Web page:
Thank you so much to our guest blogger, Jack Ori!  
Jack Ori has earned a living as a freelance author since 2009 and has written over 5,000 articles on financial, legal and self-help topics. He has a Bachelor's in Psychology from Pitzer College and a Masters in Creative Writing from USC. He draws upon personal experience as a person with autism to inspire others who are facing significant obstacles to a fulfilling life to find ways to succeed.
Jack is available for consultation at:

Friday, September 14, 2012

Autism Empowerment Radio's 1st 15 shows!

Hello Autism Empowerment Radio fans! 

We are excited to say that ball is really starting to roll with Autism Empowerment Radio. We just completed our 15th show earlier today and have really had a wide variety of fascinating, brilliant and charming guests.

Colin Brennan and Justin Hines - Listen to Colin perform on our 9/14/12 show!

In case you missed any of our first 15 shows, all of the shows we broadcast are available to listen to in archive at any time for FREE. This provides a great opportunity for you to share favorite broadcasts with friends, family and your social network.

You can also find all Autism Empowerment Radio and Autism and Scouting Radio shows at iTunes. Subscribe for FREE, download for FREE and please spread the word so we can attract more listeners and provide more great content.

We provide links below for each broadcast as well as details about that broadcast and a link to any blog posts we made about that broadcast. All programs are 30 minutes in length unless indicated otherwise.

Here are our first 15 shows from 
Autism Empowerment Radio 

June 14th, 2012 - Welcome to Autism Empowerment Radio 

June 30th, 2012 - Interview: Brian Tashima - Secret of the Songshell Author 
Featured Blog Interview with Brian Tashima

July 5th, 2012 - Autism Empowerment's Autism and Scouting Program overview 
July 6th, 2012 - Snippets from the Spectrum: This is What Autism Sounds Like 
July 19th, 2012 - Jennifer Cook O'Toole Interview: Aspie Mom, Asperkids Author
July 26th, 2012 - Jennifer Cook O'Toole: Special Interests, The Way In To Asperkids
August 2nd, 2012 - Jennifer Cook O'Toole: A Collection of Strategies for Asperkids
August 3rd, 2012 - Dr. Liane Holliday Willey - Safety Skills for Asperger Women - How To Save A Perfectly Good Female Life
August 7th, 2012 - Sequel Interview - Brian Tashima - Musican, Dad, Secret of the Songshell Author 
August 8th, 2012 - Michaelbrent Collings Interview - The Meridians Author (fiction thriller featuring a boy on the autism spectrum)
August 22nd, 2012 - Snippets from the Spectrum: TigerCub Ryan, his Carnival Cruise & Maps
August 23rd, 2012 - Jennifer Cook O'Toole - Back To School and Social Rules
August 24th, 2012 - Karen Krejcha hosts a special Autism Empowerment broadcasts, Ladies / Girls with Autism / Asperger Syndrome - You Are Not Alone
September 12th, 2012 - Jack Ori - Entrepreneurship, Freelancing and Employment for Individual with Autism / Asperger's
September 14th, 2012 - Colin Brennan - Autism & Music - Amazing 10 year old Autistic Singer (sings I'm Just Different from the musical, "Honk")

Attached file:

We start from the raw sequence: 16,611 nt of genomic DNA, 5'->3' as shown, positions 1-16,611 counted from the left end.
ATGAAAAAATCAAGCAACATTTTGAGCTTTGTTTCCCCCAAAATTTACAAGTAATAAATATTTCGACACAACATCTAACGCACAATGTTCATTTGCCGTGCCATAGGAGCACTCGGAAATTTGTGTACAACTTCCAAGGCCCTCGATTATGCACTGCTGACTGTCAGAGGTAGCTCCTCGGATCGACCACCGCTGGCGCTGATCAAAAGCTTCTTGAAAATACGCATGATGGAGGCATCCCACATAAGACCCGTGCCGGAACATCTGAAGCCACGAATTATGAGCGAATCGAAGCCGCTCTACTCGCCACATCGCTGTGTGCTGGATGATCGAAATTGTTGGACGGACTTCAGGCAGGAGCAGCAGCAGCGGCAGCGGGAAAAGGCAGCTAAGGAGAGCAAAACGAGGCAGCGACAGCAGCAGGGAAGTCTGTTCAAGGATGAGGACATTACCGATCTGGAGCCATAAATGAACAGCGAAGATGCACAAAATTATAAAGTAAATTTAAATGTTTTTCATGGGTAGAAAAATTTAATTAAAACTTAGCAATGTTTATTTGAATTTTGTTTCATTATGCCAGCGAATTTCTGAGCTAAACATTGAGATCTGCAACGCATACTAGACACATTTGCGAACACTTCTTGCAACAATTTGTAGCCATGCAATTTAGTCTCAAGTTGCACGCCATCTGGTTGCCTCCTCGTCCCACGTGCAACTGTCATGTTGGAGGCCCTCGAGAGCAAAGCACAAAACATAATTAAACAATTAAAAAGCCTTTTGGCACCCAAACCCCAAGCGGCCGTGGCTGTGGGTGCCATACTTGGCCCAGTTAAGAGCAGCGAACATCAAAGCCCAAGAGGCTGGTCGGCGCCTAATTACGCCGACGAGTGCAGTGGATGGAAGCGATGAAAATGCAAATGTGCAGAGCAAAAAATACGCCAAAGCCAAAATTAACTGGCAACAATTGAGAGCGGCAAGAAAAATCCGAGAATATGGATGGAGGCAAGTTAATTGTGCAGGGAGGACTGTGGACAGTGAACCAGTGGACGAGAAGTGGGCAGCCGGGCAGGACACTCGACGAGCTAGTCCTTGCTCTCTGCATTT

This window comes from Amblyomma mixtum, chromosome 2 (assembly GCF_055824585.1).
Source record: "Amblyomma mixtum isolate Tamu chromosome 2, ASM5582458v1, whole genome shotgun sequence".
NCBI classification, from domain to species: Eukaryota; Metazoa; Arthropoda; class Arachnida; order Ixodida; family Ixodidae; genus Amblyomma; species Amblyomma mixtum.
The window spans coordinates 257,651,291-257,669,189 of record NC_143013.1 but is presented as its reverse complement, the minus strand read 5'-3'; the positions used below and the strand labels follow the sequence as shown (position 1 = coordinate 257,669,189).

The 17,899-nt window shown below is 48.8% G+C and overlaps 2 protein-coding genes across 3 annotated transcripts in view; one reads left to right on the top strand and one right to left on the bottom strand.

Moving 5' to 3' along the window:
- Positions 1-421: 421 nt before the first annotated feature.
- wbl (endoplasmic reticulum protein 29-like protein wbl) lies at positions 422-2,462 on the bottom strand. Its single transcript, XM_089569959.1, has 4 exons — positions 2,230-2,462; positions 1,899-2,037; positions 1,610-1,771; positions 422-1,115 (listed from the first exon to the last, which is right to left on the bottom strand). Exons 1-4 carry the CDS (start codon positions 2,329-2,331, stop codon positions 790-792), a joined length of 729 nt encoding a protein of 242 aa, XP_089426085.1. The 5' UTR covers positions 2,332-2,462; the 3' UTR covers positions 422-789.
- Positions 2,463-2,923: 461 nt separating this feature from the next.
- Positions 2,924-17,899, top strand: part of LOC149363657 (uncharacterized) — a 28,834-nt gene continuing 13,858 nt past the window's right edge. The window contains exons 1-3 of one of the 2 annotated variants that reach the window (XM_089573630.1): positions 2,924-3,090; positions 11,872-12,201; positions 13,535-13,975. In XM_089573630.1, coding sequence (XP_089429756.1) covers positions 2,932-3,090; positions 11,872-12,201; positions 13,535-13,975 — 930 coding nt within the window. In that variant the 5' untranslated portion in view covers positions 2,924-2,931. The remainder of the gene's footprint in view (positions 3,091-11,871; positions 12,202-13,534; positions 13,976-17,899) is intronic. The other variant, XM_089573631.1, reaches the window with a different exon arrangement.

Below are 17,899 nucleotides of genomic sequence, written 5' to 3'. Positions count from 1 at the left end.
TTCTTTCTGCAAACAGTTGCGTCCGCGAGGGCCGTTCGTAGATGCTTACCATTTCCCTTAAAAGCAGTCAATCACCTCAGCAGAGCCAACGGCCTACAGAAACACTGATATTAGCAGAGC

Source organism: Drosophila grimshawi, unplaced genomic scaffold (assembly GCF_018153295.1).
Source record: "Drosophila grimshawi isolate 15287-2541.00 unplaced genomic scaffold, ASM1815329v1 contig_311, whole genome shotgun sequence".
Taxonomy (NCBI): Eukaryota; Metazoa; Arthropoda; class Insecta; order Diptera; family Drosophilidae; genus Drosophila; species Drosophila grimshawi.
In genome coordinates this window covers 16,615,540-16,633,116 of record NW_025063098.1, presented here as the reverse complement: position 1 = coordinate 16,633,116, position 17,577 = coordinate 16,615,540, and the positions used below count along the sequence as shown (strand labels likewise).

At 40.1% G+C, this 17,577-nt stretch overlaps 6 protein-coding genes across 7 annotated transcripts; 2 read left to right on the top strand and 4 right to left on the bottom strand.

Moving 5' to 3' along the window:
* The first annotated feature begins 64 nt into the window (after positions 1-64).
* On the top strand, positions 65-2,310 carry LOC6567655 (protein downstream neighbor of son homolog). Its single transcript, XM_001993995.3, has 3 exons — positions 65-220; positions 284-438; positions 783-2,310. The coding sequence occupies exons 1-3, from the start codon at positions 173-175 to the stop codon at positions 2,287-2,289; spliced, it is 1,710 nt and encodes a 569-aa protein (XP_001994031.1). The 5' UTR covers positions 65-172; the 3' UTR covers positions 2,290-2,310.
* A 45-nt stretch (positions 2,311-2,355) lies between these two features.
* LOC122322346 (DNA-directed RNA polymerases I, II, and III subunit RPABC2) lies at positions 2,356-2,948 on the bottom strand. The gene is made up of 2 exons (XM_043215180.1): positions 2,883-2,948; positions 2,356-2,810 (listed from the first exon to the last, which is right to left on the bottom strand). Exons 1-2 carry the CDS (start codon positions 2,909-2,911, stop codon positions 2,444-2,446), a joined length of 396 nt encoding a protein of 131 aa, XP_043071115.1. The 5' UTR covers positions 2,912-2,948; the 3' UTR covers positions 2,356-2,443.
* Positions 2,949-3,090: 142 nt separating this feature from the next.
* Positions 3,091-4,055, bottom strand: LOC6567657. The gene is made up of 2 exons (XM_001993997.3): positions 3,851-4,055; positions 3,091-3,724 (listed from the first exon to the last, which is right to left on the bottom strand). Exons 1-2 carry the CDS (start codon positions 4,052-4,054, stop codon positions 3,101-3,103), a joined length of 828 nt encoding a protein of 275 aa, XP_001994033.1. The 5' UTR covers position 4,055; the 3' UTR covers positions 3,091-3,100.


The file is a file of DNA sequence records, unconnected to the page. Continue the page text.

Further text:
Our next show will be with Erika Schron on Tuesday, September 18th at 1 p.m. PST talking about Homeschooling for Children with Autism, Asperger Syndrome and other Special Needs.

Karen with Autism Empowerment Radio talks about Homeschooling Special Needs children with educator, scouter, entrepreneur and dedicated mom, Erika Schron. Erika has been homeschooling her 3 boys with special & gifted needs since 1997. 
During her family’s many years of homeschooling and their journey with multiple neuro-developmental difficulties, Erika enjoys sharing her experiences through many different educational methods, curricula, therapies and research.
In 1999, Erika began advocating, consulting, writing & speaking about Homeschooling Special Needs children with a focus on the Autistic Spectrum and Sensory Processing Disorder by starting Journey of Learning Academy.  Erika also breeds and trains Chiweenie service dogs and will be coming back on Tuesday, September 25th at 1 p.m. to talk about Service Dogs for Children with Autism / ASD

Thank you so much for tuning in!  We appreciate your support!

Karen at Autism Empowerment and Autism Empowerment Radio

Friday, August 24, 2012

Radio Show for Ladies & Girls with Autism or Asperger Syndrome

Ladies, listen in! 

Radio Host Karen with Autism Empowerment Radio shares about Autism Empowerment, the Autistic Sisterhood and one of her recent blog entries written specifically for females with autism and Asperger's and the loved ones who support them.

Karen doesn't want listeners to get hung up on labels or self-identification. So whether you consider yourself a gal with Asperger's or Autism, an Aspergirl, autistic, Aspie, autie or whatever term you find most applicable or personally appealing, be sure to tune in. If you're not on the spectrum yourself but are related to a woman or girl who is, listen in.  Even if you're a guy curious what Karen has to say, you're welcome too!

This radio show episode is meant to be loving and inspirational and to let you know that you are not alone in navigating the road less traveled on the autism spectrum.